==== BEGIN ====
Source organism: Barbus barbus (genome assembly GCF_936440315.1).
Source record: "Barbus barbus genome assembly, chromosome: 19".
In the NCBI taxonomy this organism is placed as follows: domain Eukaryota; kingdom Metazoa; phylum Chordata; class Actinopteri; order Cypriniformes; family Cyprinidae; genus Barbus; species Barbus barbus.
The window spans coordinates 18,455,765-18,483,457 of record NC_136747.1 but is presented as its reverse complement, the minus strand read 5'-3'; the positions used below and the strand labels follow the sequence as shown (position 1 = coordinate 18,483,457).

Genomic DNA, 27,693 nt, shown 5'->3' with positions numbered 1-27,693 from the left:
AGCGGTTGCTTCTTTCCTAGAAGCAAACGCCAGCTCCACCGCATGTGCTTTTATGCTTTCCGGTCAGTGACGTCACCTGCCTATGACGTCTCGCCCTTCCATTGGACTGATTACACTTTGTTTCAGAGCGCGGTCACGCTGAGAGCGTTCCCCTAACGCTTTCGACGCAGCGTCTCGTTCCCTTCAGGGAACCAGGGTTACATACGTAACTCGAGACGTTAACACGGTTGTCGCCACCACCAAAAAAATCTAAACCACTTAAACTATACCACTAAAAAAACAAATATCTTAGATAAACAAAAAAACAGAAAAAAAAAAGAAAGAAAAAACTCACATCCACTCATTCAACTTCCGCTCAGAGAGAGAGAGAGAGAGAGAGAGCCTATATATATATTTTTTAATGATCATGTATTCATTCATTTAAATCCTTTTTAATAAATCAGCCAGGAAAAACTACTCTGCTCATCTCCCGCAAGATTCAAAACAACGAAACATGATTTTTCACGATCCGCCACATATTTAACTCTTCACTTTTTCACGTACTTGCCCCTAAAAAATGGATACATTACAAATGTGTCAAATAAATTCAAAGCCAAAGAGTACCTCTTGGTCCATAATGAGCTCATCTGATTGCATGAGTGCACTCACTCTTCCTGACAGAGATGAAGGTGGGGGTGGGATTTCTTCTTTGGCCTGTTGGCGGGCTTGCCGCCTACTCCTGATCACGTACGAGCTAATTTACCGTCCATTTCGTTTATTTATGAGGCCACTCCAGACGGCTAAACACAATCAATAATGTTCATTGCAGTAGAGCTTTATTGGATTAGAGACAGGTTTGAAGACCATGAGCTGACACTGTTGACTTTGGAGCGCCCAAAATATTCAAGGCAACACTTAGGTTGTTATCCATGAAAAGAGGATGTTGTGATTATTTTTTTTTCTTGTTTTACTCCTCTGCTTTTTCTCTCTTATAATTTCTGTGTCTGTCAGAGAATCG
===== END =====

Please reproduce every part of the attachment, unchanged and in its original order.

Source organism: Barbus barbus (genome assembly GCF_936440315.1).
Source record: "Barbus barbus genome assembly, chromosome: 19".
In the NCBI taxonomy this organism is placed as follows: domain Eukaryota; kingdom Metazoa; phylum Chordata; class Actinopteri; order Cypriniformes; family Cyprinidae; genus Barbus; species Barbus barbus.
The window spans coordinates 18,455,765-18,483,457 of record NC_136747.1 but is presented as its reverse complement, the minus strand read 5'-3'; the positions used below and the strand labels follow the sequence as shown (position 1 = coordinate 18,483,457).

Genomic DNA, 27,693 nt, shown 5'->3' with positions numbered 1-27,693 from the left:
AGCGGTTGCTTCTTTCCTAGAAGCAAACGCCAGCTCCACCGCATGTGCTTTTATGCTTTCCGGTCAGTGACGTCACCTGCCTATGACGTCTCGCCCTTCCATTGGACTGATTACACTTTGTTTCAGAGCGCGGTCACGCTGAGAGCGTTCCCCTAACGCTTTCGACGCAGCGTCTCGTTCCCTTCAGGGAACCAGGGTTACATACGTAACTCGAGACGTTAACACGGTTGTCGCCACCACCAAAAAAATCTAAACCACTTAAACTATACCACTAAAAAAACAAATATCTTAGATAAACAAAAAAACAGAAAAAAAAAAGAAAGAAAAAACTCACATCCACTCATTCAACTTCCGCTCAGAGAGAGAGAGAGAGAGAGAGAGCCTATATATATATTTTTTAATGATCATGTATTCATTCATTTAAATCCTTTTTAATAAATCAGCCAGGAAAAACTACTCTGCTCATCTCCCGCAAGATTCAAAACAACGAAACATGATTTTTCACGATCCGCCACATATTTAACTCTTCACTTTTTCACGTACTTGCCCCTAAAAAATGGATACATTACAAATGTGTCAAATAAATTCAAAGCCAAAGAGTACCTCTTGGTCCATAATGAGCTCATCTGATTGCATGAGTGCACTCACTCTTCCTGACAGAGATGAAGGTGGGGGTGGGATTTCTTCTTTGGCCTGTTGGCGGGCTTGCCGCCTACTCCTGATCACGTACGAGCTAATTTACCGTCCATTTCGTTTATTTATGAGGCCACTCCAGACGGCTAAACACAATCAATAATGTTCATTGCAGTAGAGCTTTATTGGATTAGAGACAGGTTTGAAGACCATGAGCTGACACTGTTGACTTTGGAGCGCCCAAAATATTCAAGGCAACACTTAGGTTGTTATCCATGAAAAGAGGATGTTGTGATTATTTTTTTTTCTTGTTTTACTCCTCTGCTTTTTCTCTCTTATAATTTCTGTGTCTGTCAGAGAATCG